On the other hand, it's hard to know how this would work. If one fails, there is a good possibility they all would. It's hard to imagine government making them all whole. If so, it would make a joke out of the concept that banks are private enterprise. The government (or Canadian people) would effectively own the banks by virtue of their massive infusion of cash. Bank policies would be dictated by government as a condition. The question is whether legislation and policy would recognize that. We can't just give them an indefinite free ride. That's why a lot of people are uncomfortable with the notion of "too big to fail". As a private enterprise, there has to be risk that they assume - and eat if necessary, along with their shareholders.

September 24, 2021
10:59 am
canadian.100
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Loonie said
With regard to the big banks, I wasn't really commenting on how solid they might be. i was just speaking about what CDIC could do, namely that they couldn't possibly cover a big bank.
The Feds probably would intervene in some way if it came to that. I thought this was obvious as it has been discussed on numerous previous threads.
On the other hand, it's hard to know how this would work. If one fails, there is a good possibility they all would. It's hard to imagine government making them all whole. If so, it would make a joke out of the concept that banks are private enterprise. The government (or Canadian people) would effectively own the banks by virtue of their massive infusion of cash. Bank policies would be dictated by government as a condition. The question is whether legislation and policy would recognize that. We can't just give them an indefinite free ride. That's why a lot of people are uncomfortable with the notion of "too big to fail". As a private enterprise, there has to be risk that they assume - and eat if necessary, along with their shareholders.  

I understood very well what your point was re CDIC.
In regard to your comments re the private sector should have limited free rides - that is true in theory but not the way it works in reality. The big banks would get bailouts by govt in the rare chance they became unstable - but as you well know reality is the govt has bailed out private sector firms for a long time (even before COVID) such as GM and Chrysler ($14 Billion) Bombardier (billions and billions by repayable loans which never were repaid), Air Canada ($6B in 2021 alone), SNC Lavallin (billions in loans) etc. The executives of these firms still seemed to collect big salaries and bonuses while funds for such were effectively provided by Govt handouts - "lines of credit", repayable loans, incentives but a lot of it NEVER gets paid back - yes, it is the taxpayer effectively picking up the tab.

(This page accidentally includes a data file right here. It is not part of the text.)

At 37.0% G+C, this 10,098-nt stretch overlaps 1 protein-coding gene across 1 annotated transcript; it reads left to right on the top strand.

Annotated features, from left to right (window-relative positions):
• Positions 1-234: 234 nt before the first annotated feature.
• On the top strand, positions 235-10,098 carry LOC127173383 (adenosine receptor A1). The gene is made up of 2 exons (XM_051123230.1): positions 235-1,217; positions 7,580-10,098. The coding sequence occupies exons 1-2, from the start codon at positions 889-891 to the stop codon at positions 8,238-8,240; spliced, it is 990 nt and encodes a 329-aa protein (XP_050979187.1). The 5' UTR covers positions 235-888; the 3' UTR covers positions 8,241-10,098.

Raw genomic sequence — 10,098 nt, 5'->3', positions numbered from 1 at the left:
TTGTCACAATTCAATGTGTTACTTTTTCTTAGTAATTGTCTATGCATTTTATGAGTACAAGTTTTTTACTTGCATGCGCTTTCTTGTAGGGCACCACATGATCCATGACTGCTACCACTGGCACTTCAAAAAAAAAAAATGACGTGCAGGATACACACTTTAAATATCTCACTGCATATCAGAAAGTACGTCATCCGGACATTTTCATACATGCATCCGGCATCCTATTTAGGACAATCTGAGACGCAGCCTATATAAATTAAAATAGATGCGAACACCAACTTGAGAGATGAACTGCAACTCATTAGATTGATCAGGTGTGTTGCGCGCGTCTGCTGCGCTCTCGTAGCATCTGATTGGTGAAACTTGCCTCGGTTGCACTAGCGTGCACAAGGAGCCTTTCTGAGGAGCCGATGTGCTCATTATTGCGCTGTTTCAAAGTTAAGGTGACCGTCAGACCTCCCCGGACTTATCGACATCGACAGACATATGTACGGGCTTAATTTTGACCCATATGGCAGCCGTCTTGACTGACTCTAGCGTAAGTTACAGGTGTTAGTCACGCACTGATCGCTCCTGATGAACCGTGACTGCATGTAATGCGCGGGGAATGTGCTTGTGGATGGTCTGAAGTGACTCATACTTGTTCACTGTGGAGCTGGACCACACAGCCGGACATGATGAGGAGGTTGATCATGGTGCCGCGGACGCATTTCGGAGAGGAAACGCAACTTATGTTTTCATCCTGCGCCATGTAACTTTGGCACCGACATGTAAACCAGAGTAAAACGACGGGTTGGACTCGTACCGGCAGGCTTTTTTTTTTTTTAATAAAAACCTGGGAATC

Yes this has been discussed previously and will be discussed again when the next bailout of some big (too big to fail) private sector firm occurs - in the cause of "saving jobs" or stabilizing the economic system, or ensure an essential service or for some other reason which politicians and bureaucrats sell to the public. Wasn't there recently some talk about "govt support" for private sector firm Greyhound when they cut their bus service? Have not heard anything more on that.
Bottom line - the Govt will continue to support/bailout/provide incentives/ or your expression "provide a free ride" to private sector firms which "should be" on their own and shareholders "should" take the hit.

September 24, 2021
12:38 pm
Bill
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Bail-in info on CDIC site:
https://www.cdic.ca/what-happens-in-a-failure/resolution-of-large-banks/resolution-tools-for-d-sibs/bail-in/

It says "Bank customers’ deposits are not bailed-in and this resolution tool doesn’t reduce the deposit protection offered by CDIC.........Losses that arise due to the bank’s failure would be covered by the bank’s shareholders and certain investors, not by taxpayers or depositors."

No worries re the big banks, they've been around nigh on 2 centuries, give or take, through wars, depressions, massive social & tech changes, etc, (e.g. Bank of Montreal has paid dividends every year since 1829), they'll outlive us all.